Cold shock is often presented as an afterthought in a discussion of hypothermia, and yet it can take you down almost instantly, well before hypothermia has a chance to set in. Cold shock is more immediate. What is cold shock? Well, it’s an almost instantaneous reaction to immersion in cold water. A variety of symptoms can cause almost immediate incapacitation and even death. Let’s have a look…
What you need to know first is that the risk & symptoms of cold shock really kick in when water temps are around 55f and increase as the water temps continue to sink. Air temperatures are not relevent. Sudden immersion at these water temperatures can cause uncontrolled gasping which, if your head is under water at the time, will lead to nearly instant drowning. This is one reason kayakers have been found upside down, seemingly never even attempting to roll or wet exit. Cold shock can also play havoc with your breathing even if you keep your head above water. It can cause hyperventilation which can lead to panic and a condition called Alkalosis, which can cause confusion, dizziness and possible loss of consciousness well before hypothermia has time to set in. Some folks will experience breathlessness, or the inability to breath. From here, dizziness, panic and an overwhelming sense of claustrophobia can take hold causing hyperventilation once again. The point to take home is that cold shock can kill you instantly or slow you down and put you into a state where you’ll be making bad decisions long before the onset of hypothermia.
This article links to a Cold Water Primer for Sea Paddlers article on AlaskaKayakSchool.com... which in turn leads (via a broken link) to a superb, 7 page introduction on AtlanticKayakTours.com.
The latter isn't overly long, but covers:
- Cold Shock
- How Your Body Regulates Core Temperature
- Types & Signs of Hypothermia
- Treatment of Hypothermia
- Cold Water Equipment
Mario Vittone's Staying Alive in Cold Water (1-10-1) discusses "Cold Water Boot Camp, USA" and elaborates on the 1 – 10 – 1 principle of cold water immersion: "three numbers that will help you remember how to survive the three phases of an unexpected dip into cold water". This is also discussed here.. with a better graphic. Combining the two sources:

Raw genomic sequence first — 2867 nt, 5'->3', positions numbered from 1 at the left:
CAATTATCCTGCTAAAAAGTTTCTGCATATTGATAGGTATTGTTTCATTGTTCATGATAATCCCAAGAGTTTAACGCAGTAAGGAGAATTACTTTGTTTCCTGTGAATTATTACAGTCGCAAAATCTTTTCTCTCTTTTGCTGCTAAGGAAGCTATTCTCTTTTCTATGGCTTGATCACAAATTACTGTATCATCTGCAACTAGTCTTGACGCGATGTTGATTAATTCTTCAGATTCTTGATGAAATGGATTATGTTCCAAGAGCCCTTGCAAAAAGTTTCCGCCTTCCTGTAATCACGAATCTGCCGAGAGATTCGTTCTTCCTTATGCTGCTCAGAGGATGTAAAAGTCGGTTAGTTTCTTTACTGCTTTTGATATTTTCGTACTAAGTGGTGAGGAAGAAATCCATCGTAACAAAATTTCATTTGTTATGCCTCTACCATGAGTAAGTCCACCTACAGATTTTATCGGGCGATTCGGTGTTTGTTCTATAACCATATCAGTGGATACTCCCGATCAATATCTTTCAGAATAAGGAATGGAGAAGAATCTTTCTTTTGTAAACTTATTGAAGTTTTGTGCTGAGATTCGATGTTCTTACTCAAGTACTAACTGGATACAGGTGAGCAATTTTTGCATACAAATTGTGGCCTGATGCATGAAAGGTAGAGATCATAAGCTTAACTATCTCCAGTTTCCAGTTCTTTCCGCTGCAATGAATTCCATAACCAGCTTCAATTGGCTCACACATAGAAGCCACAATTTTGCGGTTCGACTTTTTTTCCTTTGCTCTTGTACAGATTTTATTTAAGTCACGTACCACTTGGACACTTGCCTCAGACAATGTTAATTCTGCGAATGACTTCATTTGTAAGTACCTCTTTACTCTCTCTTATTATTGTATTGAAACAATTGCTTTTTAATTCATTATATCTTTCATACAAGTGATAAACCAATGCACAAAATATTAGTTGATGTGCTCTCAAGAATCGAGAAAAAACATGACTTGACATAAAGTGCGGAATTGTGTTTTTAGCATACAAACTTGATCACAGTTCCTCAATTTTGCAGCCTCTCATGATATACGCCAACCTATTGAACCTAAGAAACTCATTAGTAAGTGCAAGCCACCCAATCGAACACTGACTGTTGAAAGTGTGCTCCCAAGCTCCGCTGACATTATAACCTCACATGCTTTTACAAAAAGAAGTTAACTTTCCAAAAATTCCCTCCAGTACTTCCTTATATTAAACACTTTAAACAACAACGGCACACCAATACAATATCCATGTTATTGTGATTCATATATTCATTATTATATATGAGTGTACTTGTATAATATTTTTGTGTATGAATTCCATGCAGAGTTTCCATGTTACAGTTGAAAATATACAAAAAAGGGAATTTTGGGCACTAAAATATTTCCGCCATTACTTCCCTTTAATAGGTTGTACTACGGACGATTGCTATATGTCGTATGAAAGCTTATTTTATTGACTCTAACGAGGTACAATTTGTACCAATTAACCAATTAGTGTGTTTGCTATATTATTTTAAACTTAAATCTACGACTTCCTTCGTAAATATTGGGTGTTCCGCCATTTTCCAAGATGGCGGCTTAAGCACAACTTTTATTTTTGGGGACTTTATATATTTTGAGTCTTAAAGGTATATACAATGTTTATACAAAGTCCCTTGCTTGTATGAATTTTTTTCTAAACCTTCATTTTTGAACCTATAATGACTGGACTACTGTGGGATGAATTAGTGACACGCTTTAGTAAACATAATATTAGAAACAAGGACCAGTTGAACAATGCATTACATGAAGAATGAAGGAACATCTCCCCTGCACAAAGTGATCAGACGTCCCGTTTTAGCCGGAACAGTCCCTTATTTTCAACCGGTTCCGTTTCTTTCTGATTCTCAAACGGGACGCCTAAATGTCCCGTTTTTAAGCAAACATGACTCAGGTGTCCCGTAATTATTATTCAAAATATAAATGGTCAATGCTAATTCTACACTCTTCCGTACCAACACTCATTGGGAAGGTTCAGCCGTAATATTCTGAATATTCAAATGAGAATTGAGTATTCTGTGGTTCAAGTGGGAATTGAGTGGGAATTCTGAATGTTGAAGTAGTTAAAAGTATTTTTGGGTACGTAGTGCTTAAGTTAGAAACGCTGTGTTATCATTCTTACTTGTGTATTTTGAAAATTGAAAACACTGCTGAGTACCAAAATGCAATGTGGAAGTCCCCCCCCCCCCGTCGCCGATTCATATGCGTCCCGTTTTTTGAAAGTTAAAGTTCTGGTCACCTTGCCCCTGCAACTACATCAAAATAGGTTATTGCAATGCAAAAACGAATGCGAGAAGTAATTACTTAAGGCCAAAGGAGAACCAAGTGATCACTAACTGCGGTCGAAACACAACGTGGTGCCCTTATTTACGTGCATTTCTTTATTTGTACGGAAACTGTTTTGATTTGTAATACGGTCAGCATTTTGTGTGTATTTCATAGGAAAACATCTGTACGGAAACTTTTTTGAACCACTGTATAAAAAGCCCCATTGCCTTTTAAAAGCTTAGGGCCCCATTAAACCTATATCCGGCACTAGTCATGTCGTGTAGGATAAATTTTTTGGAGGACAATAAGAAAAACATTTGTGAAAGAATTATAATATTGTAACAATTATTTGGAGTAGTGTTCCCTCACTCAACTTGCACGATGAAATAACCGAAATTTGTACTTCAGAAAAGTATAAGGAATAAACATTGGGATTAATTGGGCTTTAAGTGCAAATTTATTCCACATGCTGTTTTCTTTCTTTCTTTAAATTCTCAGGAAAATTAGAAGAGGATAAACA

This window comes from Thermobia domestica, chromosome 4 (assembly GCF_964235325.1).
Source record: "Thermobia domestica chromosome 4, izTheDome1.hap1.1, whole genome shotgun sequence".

Phase 1: The cold shock response – accidentally falling into cold water (say, under 59° F) is an assault on the body’s senses. Characterized by uncontrollable gasping and disorientation, the first moments can be the most dangerous. So for that first minute (1), do nothing but keep your head above water, try and stay calm, and control your breathing. The gasping will stop and then you’ll be able to work on getting yourself safely out of the water.
Phase 2: Swim failure – or the loss of muscle control – happens to everyone who stays in cold water long enough. If you’re not wearing a life jacket – regardless of how strong a swimmer you are – you will drown long before you ever become clinically hypothermic. The longer you stay in, the weaker you become. So after that first minute of just staying calm, you have about ten (10) minutes to try and self rescue. If you haven’t gotten out of the water by then, you’re not going to. Conserve your energy to delay phase three.
Phase 3: Hypothermia – core body temperature of 95° or less – takes a surprisingly long time to happen. The point here is not to panic. Depending on variables like air and water temperature, no matter how uncomfortable you are (and trust me – you will be) you will have an hour (1) or more before you lose consciousness from hypothermia.
Cold Shock and cold incapacitation can happen while a victim is normal thermic. Once you lose strength and coordination it will not come back. Use what you can when you an.
The gCaptain blog contains an even better article by the self-same Mario Vittone. This is entitled The Truth About Cold Water, and notes it "is impossible to die from hypothermia in cold water unless you are wearing flotation, because without flotation – you won’t live long enough to become hypothermic".
When the water is cold (say under 50 degrees F) there are significant physiological reactions that occur, in order, almost always.
- You Can’t Breath
- You Can’t Swim
- You Last Longer than You Think
He goes on to discuss:
- Rescue Professionals Think You Live Longer...
- Out of the Water is Not Out of Trouble
The article encourages viewing of Cold Water Boot Camp, dubbing it "one of the best 10 minutes on immersion hypothermia ever produced"...
This video can be followed up through Beyond Boot Camp resources:
- Lectures - The stages the body encounters and experiences during cold-water immersion, hypothermia, and recovery.
- Extractions - Utilizing many different types of safety gear available to any rescue-responder and boater.
- Triage - For all victims of cold-water immersion and with particular attention to mild, moderate, and severe hypothermia.
- Transport - Demonstrating proper techniques with different types of rescue equipment.
- Extras - Ambulance Transport to Hospital and Thermal Protection Test and interviews with the responders.